GREENFIELD — You can see the tree from artist Deborah Smith’s dining room — a big, old sycamore with a trunk branching out into two separate but equally regal trees. Smith has painted that tree — the namesake for her Sycamore Ridge Studio — more times than she can count, in all seasons and in all kinds of light.
Trees, Smith said, are among her favorite things to paint, despite her being best known locally for her paintings of buildings and homes — many of which depict historic Hancock County locations.
Smith, 61, has been a painter since she was in high school, following the creative lead of her older sister and her mother. Smith’s sister did art, and her mother enjoyed ceramics and clothing construction.
“They always had a project going,” Smith said.
Growing up in the old Civil War town of Lexington, Missouri, Smith said people recognized her artistic talent and began asking her to do paintings of historic buildings in the community.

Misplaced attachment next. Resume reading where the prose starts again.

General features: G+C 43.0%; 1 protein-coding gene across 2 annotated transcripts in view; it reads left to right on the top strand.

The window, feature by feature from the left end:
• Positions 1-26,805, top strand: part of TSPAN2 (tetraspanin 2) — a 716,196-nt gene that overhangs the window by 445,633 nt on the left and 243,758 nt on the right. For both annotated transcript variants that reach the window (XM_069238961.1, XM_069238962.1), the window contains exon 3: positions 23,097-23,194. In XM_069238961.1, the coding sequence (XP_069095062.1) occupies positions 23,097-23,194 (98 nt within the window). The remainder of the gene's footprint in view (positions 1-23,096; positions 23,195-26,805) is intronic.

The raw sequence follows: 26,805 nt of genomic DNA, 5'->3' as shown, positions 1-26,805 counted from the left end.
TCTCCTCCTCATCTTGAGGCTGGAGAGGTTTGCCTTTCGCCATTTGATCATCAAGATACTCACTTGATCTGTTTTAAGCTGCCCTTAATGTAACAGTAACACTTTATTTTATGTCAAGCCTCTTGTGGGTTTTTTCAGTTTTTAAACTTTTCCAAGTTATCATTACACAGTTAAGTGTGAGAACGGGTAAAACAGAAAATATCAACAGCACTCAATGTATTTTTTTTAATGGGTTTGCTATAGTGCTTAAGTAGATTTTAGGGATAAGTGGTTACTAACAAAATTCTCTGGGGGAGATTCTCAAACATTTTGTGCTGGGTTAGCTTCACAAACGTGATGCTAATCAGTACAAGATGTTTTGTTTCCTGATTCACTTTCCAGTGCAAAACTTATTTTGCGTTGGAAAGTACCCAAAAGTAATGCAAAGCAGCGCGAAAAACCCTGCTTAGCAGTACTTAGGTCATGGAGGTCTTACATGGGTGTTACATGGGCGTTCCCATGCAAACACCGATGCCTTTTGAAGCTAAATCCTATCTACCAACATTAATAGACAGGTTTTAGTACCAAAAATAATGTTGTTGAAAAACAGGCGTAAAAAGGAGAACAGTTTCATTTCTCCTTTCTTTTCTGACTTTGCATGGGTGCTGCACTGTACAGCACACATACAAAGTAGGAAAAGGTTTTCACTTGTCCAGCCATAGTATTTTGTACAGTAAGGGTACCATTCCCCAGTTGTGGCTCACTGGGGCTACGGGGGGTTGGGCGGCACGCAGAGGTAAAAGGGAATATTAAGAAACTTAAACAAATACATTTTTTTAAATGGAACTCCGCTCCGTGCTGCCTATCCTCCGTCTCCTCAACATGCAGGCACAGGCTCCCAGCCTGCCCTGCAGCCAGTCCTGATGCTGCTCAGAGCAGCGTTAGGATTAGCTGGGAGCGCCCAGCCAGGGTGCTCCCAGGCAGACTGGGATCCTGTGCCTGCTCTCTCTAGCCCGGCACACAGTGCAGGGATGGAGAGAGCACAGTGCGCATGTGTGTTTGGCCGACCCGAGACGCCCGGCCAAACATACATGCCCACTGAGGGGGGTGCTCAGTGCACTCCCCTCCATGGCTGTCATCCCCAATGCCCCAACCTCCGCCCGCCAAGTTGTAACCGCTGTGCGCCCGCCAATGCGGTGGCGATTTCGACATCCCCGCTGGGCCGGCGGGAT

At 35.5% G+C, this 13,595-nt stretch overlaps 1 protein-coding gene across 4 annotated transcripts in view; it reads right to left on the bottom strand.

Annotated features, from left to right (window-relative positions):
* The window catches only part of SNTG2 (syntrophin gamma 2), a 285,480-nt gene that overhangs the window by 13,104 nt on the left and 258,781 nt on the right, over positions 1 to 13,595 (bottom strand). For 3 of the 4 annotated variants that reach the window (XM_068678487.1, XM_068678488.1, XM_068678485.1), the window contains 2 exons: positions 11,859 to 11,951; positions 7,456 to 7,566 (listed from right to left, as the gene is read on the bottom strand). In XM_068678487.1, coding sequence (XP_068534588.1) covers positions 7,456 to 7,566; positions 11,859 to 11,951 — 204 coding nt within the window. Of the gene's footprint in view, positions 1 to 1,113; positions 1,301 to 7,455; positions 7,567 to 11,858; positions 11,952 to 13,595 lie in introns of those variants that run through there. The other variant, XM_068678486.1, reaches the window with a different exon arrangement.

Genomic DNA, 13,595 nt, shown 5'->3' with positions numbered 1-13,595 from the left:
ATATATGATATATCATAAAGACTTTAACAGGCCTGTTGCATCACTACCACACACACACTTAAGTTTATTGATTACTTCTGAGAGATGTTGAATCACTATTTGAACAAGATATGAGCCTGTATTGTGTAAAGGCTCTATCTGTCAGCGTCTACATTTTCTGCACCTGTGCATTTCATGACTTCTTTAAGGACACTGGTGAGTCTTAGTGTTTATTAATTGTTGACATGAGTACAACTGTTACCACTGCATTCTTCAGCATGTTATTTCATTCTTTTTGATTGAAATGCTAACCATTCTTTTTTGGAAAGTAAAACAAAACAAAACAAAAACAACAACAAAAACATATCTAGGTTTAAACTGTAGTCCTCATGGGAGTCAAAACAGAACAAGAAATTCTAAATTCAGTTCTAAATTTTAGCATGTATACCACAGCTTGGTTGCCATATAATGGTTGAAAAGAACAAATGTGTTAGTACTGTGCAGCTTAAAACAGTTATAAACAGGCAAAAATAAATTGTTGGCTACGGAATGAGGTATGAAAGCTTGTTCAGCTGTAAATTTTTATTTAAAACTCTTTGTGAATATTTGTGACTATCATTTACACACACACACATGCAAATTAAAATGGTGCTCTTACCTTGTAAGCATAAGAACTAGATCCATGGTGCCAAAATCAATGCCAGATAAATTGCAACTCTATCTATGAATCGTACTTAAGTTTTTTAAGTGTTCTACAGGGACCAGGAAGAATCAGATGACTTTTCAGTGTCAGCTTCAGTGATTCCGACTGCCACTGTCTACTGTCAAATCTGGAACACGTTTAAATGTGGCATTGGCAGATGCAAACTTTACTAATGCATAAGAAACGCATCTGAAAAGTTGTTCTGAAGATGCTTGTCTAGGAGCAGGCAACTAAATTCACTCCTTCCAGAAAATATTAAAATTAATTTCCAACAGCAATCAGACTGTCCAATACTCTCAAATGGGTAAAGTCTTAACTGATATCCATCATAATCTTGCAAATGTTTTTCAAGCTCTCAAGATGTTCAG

Upon graduating from Kansas State University with a degree in art, she honed her artistic skills doing freelance pen-and-ink sketches for ad agencies and real estate agents and soon became known for her architectural paintings. It is a reputation that followed her to Greenfield in 1984.
Though you might not recognize her name, you’ve probably seen Deborah Smith’s artwork hanging in offices throughout Greenfield. A watercolor of Hancock Regional Hospital hangs on the walls inside.
Smith’s paintings of the NineStar Connect building have been made into coasters as gifts for clients. Her mural, “The Donor Tree,” decorates the wall of the Senior Services center.
“Townships,” an original acrylic
“When you do artwork,” Smith said, “it’s imprinted on your soul.”
“Artists among us” is an occasional series about creative people with Hancock County connections.